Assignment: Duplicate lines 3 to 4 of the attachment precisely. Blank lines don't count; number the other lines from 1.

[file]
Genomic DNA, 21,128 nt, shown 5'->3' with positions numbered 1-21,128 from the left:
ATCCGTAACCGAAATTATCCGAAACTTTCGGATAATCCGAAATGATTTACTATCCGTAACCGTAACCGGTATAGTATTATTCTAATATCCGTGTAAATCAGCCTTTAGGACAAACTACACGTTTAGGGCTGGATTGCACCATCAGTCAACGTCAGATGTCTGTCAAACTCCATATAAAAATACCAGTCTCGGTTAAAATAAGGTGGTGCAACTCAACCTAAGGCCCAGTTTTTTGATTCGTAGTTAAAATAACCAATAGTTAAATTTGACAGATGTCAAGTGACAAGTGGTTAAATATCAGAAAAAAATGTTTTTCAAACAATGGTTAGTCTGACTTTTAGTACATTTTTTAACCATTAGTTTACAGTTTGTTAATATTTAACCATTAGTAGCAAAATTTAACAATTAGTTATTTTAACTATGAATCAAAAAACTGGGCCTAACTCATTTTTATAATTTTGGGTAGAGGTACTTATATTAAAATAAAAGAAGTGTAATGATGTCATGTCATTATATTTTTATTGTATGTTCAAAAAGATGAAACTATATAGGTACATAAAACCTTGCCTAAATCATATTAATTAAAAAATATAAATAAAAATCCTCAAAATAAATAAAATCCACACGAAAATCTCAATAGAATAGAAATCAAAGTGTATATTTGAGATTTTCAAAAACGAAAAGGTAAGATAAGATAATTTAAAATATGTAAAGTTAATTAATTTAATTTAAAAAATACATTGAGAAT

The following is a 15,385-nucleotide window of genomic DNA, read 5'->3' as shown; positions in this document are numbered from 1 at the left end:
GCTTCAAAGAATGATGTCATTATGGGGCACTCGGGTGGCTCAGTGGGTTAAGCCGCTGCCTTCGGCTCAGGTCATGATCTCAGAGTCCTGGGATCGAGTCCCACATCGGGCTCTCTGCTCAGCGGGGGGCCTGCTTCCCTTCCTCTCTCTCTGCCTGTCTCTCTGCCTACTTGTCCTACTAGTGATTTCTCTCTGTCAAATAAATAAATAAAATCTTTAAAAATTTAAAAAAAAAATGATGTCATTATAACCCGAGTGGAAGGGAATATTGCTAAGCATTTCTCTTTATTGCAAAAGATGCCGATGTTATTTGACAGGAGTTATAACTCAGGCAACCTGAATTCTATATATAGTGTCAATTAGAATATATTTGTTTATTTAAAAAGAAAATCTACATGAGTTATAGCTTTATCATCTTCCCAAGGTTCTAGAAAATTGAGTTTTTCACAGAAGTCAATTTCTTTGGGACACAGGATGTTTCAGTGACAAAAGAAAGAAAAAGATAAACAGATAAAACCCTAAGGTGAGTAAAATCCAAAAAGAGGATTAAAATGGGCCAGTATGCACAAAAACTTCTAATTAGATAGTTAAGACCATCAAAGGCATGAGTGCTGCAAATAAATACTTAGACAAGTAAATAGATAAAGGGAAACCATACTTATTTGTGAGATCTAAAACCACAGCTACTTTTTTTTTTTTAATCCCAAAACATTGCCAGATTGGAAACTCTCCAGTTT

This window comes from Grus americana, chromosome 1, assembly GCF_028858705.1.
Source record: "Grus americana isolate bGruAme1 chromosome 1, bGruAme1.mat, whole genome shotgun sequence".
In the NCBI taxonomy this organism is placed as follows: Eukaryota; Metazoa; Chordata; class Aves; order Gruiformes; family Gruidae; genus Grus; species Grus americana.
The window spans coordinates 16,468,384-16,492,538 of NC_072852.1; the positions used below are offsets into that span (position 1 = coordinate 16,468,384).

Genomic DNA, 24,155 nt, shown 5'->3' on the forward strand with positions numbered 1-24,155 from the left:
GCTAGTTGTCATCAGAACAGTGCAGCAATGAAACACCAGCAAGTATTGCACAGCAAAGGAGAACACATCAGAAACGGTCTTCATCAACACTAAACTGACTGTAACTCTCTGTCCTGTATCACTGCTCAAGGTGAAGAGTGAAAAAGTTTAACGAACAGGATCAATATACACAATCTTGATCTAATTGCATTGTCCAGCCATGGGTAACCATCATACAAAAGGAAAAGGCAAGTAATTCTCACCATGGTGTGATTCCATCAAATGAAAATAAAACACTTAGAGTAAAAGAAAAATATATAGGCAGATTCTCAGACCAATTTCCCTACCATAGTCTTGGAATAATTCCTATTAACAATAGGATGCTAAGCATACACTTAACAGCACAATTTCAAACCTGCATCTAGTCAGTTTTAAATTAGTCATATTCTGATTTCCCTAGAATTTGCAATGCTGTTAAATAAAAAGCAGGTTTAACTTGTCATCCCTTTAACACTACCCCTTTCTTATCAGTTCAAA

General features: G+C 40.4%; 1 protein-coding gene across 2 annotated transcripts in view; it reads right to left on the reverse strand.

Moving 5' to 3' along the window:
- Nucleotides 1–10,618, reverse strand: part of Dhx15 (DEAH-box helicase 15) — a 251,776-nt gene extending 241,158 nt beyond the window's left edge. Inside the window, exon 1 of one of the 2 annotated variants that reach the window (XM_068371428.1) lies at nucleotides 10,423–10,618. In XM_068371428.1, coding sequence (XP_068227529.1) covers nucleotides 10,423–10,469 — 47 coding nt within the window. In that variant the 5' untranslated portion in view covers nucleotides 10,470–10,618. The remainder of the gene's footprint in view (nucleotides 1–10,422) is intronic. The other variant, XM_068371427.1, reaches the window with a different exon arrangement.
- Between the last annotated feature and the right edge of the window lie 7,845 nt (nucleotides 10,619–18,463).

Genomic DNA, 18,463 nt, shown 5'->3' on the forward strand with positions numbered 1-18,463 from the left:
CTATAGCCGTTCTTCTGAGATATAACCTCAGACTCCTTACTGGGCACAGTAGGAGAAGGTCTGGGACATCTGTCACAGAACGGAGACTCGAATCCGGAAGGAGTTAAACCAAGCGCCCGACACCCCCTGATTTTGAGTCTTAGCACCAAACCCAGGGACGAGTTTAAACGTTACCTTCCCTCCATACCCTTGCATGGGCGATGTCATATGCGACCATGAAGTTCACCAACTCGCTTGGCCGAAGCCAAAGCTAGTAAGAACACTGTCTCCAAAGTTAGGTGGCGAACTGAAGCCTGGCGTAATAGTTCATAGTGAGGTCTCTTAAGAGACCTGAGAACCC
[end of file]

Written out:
The following is a 15,385-nucleotide window of genomic DNA, read 5'->3' as shown; positions in this document are numbered from 1 at the left end:
GCTTCAAAGAATGATGTCATTATGGGGCACTCGGGTGGCTCAGTGGGTTAAGCCGCTGCCTTCGGCTCAGGTCATGATCTCAGAGTCCTGGGATCGAGTCCCACATCGGGCTCTCTGCTCAGCGGGGGGCCTGCTTCCCTTCCTCTCTCTCTGCCTGTCTCTCTGCCTACTTGTCCTACTAGTGATTTCTCTCTGTCAAATAAATAAATAAAATCTTTAAAAATTTAAAAAAAAAATGATGTCATTATAACCCGAGTGGAAGGGAATATTGCTAAGCATTTCTCTTTATTGCAAAAGATGCCGATGTTATTTGACAGGAGTTATAACTCAGGCAACCTGAATTCTATATATAGTGTCAATTAGAATATATTTGTTTATTTAAAAAGAAAATCTACATGAGTTATAGCTTTATCATCTTCCCAAGGTTCTAGAAAATTGAGTTTTTCACAGAAGTCAATTTCTTTGGGACACAGGATGTTTCAGTGACAAAAGAAAGAAAAAGATAAACAGATAAAACCCTAAGGTGAGTAAAATCCAAAAAGAGGATTAAAATGGGCCAGTATGCACAAAAACTTCTAATTAGATAGTTAAGACCATCAAAGGCATGAGTGCTGCAAATAAATACTTAGACAAGTAAATAGATAAAGGGAAACCATACTTATTTGTGAGATCTAAAACCACAGCTACTTTTTTTTTTTTAATCCCAAAACATTGCCAGATTGGAAACTCTCCAGTTT